Runtime. Remoting. Contexts Namespace
The System.Runtime.Remoting.Contexts namespace contains objects that define the contexts all objects reside within. A context is an ordered sequence of properties that defines an environment for the objects within it. Contexts are created during the activation process for objects that are configured to require certain automatic services such synchronization, transactions, just-in-time (JIT) activation, security, and so on. Multiple objects can live inside a context.
Defines an environment for the objects that are resident inside it and for which a policy can be enforced.
Holds the name/value pair of the property name and the object representing the property of a context.
Enforces a synchronization domain for the current context and all contexts that share the same instance.
Identifies a context attribute.
Gathers naming information from the context property and determines whether the new context is ok for the context property.
Indicates that the implementing property is interested in participating in activation and might not have provided a message sink.
Contributes an interception sink at the context boundary on the client end of a remoting call.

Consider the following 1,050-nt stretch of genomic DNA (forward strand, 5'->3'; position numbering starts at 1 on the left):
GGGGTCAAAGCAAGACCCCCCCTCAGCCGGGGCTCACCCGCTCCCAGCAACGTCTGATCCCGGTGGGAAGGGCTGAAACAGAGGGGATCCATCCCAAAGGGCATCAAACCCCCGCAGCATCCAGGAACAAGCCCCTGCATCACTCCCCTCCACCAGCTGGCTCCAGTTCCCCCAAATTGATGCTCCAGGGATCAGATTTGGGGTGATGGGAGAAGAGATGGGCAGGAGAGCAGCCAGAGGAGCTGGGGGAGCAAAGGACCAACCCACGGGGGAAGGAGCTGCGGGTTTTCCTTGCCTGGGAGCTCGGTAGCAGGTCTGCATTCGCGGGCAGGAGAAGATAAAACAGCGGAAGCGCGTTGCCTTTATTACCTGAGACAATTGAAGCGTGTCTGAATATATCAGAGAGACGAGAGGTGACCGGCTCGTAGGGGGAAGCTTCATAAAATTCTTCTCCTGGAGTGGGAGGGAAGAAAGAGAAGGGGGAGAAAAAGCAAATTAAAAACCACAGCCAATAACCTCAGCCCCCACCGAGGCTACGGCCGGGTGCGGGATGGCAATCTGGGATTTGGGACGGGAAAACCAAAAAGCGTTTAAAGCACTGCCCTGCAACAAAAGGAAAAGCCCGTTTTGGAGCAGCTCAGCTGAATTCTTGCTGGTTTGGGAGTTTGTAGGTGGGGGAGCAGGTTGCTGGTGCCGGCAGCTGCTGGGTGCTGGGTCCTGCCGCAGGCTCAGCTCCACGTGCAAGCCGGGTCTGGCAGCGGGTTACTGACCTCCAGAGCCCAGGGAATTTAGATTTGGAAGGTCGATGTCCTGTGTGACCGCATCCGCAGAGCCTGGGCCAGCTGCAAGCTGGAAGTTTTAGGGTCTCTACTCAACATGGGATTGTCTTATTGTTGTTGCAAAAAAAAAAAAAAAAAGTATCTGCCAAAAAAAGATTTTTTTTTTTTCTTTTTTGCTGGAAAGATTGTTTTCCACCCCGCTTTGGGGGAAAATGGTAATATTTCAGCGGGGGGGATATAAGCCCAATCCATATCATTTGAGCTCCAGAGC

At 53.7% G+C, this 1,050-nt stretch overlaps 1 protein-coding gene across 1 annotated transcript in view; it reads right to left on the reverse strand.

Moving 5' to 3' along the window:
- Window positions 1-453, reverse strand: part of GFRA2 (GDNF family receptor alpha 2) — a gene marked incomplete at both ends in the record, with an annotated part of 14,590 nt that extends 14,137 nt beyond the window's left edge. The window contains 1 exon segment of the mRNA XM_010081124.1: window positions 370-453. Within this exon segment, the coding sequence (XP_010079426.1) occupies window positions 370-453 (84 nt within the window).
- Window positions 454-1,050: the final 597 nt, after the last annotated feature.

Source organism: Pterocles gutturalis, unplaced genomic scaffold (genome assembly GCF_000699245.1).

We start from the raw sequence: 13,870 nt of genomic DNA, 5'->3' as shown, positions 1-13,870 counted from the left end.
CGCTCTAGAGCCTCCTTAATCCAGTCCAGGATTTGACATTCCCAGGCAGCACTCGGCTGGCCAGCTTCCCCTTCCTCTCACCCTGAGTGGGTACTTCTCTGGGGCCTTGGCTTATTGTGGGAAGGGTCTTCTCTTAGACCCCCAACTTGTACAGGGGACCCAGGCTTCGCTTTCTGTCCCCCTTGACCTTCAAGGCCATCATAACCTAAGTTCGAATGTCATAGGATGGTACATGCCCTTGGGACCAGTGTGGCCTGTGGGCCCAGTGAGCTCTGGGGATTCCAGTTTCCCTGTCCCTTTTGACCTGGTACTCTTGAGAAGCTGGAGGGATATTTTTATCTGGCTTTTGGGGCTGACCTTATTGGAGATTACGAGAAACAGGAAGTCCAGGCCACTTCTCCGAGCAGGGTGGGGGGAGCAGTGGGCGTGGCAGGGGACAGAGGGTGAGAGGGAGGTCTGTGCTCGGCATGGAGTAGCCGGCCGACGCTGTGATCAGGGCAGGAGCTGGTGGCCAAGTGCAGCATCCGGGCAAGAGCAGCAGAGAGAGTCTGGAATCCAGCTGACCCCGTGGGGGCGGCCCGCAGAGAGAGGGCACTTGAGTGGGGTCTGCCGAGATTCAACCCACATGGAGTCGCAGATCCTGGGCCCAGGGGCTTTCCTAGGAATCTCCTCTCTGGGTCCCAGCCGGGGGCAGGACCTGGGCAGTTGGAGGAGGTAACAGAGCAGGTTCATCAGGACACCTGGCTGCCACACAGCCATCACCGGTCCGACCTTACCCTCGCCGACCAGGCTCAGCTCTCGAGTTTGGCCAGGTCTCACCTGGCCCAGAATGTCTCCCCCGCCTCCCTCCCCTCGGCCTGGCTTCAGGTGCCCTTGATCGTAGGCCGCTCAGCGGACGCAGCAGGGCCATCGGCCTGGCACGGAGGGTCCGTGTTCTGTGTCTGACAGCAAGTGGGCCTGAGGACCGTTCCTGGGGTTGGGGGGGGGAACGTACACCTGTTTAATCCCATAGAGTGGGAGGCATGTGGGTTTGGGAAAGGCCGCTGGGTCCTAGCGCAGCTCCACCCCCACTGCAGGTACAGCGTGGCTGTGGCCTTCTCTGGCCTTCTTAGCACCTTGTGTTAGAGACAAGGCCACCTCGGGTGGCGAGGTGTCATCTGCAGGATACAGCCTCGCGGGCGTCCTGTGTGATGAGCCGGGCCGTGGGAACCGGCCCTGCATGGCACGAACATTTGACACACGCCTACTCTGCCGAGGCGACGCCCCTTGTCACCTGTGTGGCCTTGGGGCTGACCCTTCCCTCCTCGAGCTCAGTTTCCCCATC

Indicates that the implementing property will be registered at runtime through the RegisterDynamicProperty(IDynamicProperty, ContextBoundObject, Context) method.
Contributes an envoy message sink on the client end.
Contributes an object-specific interception sink on the server end of a remoting call.
Contributes an interception sink at the context boundary on the server end of a remoting call.
Indicates that the implementing message sink will be provided by dynamically registered properties.
Indicates that the implementing property should be registered at runtime through the RegisterDynamicProperty(IDynamicProperty, ContextBoundObject, Context) method.
Represents the method that will handle the requests of execution of some code in another context.
Whenever a new object is created, the.NET Framework finds a compatible context or creates a new context for the object. After an object is placed in a context, it stays in it for life. Classes that can be bound to a context are called context-bound classes. When accessed from another context, these context-bound classes are referenced directly using a proxy. A call from an object in one context to an object in another context will go through a context proxy and be affected by the policy implemented by the combined context properties.